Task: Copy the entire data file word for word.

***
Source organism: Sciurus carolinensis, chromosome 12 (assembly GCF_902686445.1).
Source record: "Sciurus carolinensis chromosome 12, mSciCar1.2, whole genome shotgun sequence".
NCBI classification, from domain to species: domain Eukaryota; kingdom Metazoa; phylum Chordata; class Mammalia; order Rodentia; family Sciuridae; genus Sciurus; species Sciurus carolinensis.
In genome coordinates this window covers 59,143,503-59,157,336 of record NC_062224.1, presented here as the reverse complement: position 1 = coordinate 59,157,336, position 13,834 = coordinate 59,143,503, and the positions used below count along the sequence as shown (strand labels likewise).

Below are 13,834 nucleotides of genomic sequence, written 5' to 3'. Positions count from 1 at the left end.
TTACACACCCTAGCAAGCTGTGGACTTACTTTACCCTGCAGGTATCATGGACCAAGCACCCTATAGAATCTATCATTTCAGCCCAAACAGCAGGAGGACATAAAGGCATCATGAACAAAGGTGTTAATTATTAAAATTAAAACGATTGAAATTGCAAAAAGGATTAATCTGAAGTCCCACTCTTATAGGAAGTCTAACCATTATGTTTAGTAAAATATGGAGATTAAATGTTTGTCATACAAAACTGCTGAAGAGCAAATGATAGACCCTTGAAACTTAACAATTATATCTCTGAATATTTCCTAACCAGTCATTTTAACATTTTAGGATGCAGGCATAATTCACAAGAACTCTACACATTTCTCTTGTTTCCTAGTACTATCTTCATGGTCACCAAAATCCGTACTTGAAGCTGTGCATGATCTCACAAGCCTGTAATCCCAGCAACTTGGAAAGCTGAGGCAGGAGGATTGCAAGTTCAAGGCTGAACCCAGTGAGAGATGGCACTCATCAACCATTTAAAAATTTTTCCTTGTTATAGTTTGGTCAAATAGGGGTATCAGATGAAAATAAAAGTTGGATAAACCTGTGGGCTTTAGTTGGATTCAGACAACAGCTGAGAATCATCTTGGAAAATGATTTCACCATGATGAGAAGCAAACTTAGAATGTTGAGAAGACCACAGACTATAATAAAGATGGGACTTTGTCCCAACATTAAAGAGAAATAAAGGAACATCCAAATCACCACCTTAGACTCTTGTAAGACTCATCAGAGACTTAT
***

Source organism: Sciurus carolinensis, chromosome 12 (assembly GCF_902686445.1).
Source record: "Sciurus carolinensis chromosome 12, mSciCar1.2, whole genome shotgun sequence".
NCBI classification, from domain to species: domain Eukaryota; kingdom Metazoa; phylum Chordata; class Mammalia; order Rodentia; family Sciuridae; genus Sciurus; species Sciurus carolinensis.
In genome coordinates this window covers 59,143,503-59,157,336 of record NC_062224.1, presented here as the reverse complement: position 1 = coordinate 59,157,336, position 13,834 = coordinate 59,143,503, and the positions used below count along the sequence as shown (strand labels likewise).

Below are 13,834 nucleotides of genomic sequence, written 5' to 3'. Positions count from 1 at the left end.
TTACACACCCTAGCAAGCTGTGGACTTACTTTACCCTGCAGGTATCATGGACCAAGCACCCTATAGAATCTATCATTTCAGCCCAAACAGCAGGAGGACATAAAGGCATCATGAACAAAGGTGTTAATTATTAAAATTAAAACGATTGAAATTGCAAAAAGGATTAATCTGAAGTCCCACTCTTATAGGAAGTCTAACCATTATGTTTAGTAAAATATGGAGATTAAATGTTTGTCATACAAAACTGCTGAAGAGCAAATGATAGACCCTTGAAACTTAACAATTATATCTCTGAATATTTCCTAACCAGTCATTTTAACATTTTAGGATGCAGGCATAATTCACAAGAACTCTACACATTTCTCTTGTTTCCTAGTACTATCTTCATGGTCACCAAAATCCGTACTTGAAGCTGTGCATGATCTCACAAGCCTGTAATCCCAGCAACTTGGAAAGCTGAGGCAGGAGGATTGCAAGTTCAAGGCTGAACCCAGTGAGAGATGGCACTCATCAACCATTTAAAAATTTTTCCTTGTTATAGTTTGGTCAAATAGGGGTATCAGATGAAAATAAAAGTTGGATAAACCTGTGGGCTTTAGTTGGATTCAGACAACAGCTGAGAATCATCTTGGAAAATGATTTCACCATGATGAGAAGCAAACTTAGAATGTTGAGAAGACCACAGACTATAATAAAGATGGGACTTTGTCCCAACATTAAAGAGAAATAAAGGAACATCCAAATCACCACCTTAGACTCTTGTAAGACTCATCAGAGACTTAT